If you’ve ever ridden a tandem bicycle, you know it’s trickier than riding a regular bike. You have two sets of arms, two sets of legs and two minds powering and steering the same bike. Riding one bicycle by yourself is easy; add another person, and nothing is straightforward.
A similar thing can happen in your spine when two different places are affected by spinal stenosis, a narrowing of the spinal canal. This is called tandem spinal stenosis, and much like riding a tandem bike, when there are two areas of stenosis in the spine, nothing is straightforward.
Dr. Evan Johnson, Director of Physical Therapy at The Spine Hospital at the Neurological Institute of New York, recently moderated a symposium on the challenges of diagnosing and treating tandem spinal stenosis.
The symposium was the opening event of the Interdisciplinary Spine Committee at this year’s North American Spine Society’s (NASS) annual Interdisciplinary Spine Forum, the world’s largest spine meeting and exhibition.
Spinal stenosis is caused by degeneration of the spine. It’s most common in adults over the age of 50, and it can be a significant source of disability. This degeneration causes the spinal canal to narrow and press on the spinal cord, causing symptoms like numbness, tingling, loss of motor control and pain. But in tandem spinal stenosis the narrowing occurs in more than one place, adding a layer of complexity, like another rider on the bike.
“This is a condition that is often misinterpreted and can be extremely challenging to diagnose and treat,” Dr. Johnson said to NASS 2017 Daily News. The problem is that symptoms of spinal stenosis are different depending on which part of the spine has narrowed.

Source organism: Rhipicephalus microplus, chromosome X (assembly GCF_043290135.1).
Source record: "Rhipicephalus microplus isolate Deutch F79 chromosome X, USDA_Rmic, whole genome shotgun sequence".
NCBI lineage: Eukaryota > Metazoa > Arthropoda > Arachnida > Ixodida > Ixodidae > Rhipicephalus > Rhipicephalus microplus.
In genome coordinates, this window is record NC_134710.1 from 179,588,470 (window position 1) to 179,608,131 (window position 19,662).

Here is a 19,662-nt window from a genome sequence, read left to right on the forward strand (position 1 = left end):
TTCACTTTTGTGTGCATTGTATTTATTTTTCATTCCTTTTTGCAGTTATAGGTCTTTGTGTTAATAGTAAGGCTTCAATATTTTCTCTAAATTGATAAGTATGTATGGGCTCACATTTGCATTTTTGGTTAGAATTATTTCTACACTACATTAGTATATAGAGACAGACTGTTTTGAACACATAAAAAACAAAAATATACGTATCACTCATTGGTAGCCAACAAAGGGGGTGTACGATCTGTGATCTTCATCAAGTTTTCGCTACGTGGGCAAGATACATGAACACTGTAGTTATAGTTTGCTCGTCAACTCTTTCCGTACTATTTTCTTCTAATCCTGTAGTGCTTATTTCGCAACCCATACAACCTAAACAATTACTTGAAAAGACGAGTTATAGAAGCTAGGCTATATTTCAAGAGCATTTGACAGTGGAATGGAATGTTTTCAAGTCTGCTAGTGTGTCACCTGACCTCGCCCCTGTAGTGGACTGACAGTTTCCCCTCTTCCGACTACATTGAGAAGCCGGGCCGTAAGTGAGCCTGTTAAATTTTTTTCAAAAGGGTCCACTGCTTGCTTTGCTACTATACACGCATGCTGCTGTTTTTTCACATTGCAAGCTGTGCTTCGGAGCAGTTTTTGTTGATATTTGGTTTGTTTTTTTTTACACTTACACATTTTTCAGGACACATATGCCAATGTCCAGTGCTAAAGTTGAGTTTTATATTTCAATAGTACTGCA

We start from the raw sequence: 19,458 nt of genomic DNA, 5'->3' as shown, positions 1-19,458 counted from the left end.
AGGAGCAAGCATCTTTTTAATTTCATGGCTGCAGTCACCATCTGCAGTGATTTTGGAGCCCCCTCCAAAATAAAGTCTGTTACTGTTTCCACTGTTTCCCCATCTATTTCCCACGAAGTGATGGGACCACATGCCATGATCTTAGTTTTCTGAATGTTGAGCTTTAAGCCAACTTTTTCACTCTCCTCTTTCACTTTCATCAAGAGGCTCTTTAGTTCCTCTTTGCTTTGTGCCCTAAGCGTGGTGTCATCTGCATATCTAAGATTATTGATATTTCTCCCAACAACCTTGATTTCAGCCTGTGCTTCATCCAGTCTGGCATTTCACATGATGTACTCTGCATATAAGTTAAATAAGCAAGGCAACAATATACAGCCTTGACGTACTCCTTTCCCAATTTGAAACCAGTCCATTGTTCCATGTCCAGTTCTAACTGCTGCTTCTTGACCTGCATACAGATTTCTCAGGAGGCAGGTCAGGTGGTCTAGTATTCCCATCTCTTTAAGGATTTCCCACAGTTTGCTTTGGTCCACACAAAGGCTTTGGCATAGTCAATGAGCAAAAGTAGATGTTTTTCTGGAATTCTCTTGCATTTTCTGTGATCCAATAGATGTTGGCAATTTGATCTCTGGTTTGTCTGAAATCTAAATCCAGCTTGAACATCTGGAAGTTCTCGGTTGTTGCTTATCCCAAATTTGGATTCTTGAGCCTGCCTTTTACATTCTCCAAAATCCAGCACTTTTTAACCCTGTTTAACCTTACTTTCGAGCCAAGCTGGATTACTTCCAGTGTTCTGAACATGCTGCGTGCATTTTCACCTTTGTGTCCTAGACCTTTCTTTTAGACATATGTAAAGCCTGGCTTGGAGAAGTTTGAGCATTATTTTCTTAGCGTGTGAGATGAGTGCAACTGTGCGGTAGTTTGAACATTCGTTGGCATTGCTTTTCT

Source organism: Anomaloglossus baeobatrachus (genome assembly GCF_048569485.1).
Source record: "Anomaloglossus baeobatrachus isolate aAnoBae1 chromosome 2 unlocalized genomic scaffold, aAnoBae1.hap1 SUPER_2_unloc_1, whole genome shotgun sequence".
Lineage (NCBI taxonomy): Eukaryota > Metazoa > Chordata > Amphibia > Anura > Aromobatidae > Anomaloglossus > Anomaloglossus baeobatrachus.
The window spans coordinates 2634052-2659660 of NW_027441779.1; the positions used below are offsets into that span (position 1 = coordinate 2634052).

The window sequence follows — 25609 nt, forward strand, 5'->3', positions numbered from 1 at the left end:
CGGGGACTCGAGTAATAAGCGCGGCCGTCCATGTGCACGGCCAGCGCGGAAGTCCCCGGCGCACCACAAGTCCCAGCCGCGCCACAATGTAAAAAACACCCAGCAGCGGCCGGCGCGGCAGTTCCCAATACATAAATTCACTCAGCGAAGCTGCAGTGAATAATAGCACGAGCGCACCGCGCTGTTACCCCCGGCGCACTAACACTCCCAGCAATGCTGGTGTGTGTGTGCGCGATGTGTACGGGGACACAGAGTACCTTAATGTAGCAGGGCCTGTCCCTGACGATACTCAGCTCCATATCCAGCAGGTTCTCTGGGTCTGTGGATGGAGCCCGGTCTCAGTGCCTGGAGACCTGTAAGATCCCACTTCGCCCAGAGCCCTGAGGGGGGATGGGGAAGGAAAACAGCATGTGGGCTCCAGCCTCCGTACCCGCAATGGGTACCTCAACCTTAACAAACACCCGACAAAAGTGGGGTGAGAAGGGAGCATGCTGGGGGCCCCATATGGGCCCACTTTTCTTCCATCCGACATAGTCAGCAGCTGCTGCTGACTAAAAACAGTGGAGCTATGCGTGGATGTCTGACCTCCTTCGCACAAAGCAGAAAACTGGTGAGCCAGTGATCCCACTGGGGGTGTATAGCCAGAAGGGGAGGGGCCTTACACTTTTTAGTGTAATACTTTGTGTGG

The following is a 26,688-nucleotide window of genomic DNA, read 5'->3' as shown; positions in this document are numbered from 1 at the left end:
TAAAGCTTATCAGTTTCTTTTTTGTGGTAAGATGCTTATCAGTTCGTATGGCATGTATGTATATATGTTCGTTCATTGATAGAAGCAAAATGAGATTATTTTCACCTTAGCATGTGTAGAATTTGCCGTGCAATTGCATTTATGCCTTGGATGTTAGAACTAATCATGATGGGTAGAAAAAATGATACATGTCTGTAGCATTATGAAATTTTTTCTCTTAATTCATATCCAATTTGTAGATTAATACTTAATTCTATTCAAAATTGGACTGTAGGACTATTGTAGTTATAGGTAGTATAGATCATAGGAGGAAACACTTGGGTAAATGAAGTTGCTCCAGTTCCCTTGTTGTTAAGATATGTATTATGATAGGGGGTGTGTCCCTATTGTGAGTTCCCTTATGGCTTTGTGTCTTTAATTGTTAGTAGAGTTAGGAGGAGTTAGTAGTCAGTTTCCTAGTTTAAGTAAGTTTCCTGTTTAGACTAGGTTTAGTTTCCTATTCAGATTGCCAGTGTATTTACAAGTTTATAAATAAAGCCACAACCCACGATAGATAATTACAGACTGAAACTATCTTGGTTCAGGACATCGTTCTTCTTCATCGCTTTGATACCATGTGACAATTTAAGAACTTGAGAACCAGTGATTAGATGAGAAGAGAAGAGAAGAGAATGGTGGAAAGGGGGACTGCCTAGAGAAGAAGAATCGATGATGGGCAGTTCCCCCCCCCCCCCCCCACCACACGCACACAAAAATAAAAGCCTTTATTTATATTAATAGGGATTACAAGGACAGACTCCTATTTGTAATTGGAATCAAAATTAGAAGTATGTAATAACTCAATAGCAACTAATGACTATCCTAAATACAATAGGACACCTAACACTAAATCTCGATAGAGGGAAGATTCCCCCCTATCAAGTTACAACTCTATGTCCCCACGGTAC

When the spine narrows in more than one place you get a cluster of symptoms that fit a variety of different conditions, including motor-neuron diseases such as amyotrophic lateral sclerosis (ALS, or Lou Gehrig disease). Doctors have to work carefully to rule out these other conditions before the tandem stenosis can be diagnosed.
Dr. Johnson also discussed the importance of physical rehabilitation and education for patients who suffer from tandem spinal stenosis. Physical therapy can help identify and manage the symptoms of tandem spinal stenosis.
Once other conditions are ruled out, it can help maximize fitness and mobility before surgery, making recovery easier. And physical therapy after surgery helps the patient recover from the weakness and functional deficits caused by tandem spinal stenosis.
Success in diagnosing and treating tandem spinal stenosis at The Spine Hospital often depends on teamwork between physical therapists and surgeons. In fact, the NASS symposium included physical therapists, orthopedic surgeons and engineers, among other professionals.
“By bringing together experts in different disciplines,” Dr. Johnson said, “we hope to highlight the things we can do collectively that afford our patients with tandem spinal stenosis the greatest opportunity to heal and recover.”
• Dr. Evan Johnson Talks Hip and Back Pain at NASS Annual Meeting (2015)
• Dr. Evan Johnson Talks Back Pain Across a Lifetime (2014)
• PT Evan Johnson Speaking at North American Spine Society Meeting (2013)
• Dr. Evan Johnson Speaks at 2012 North American Spine Society Meeting (2012)
• PT Johnson Tests Strength and Balance at Annual NASS Meeting (2011)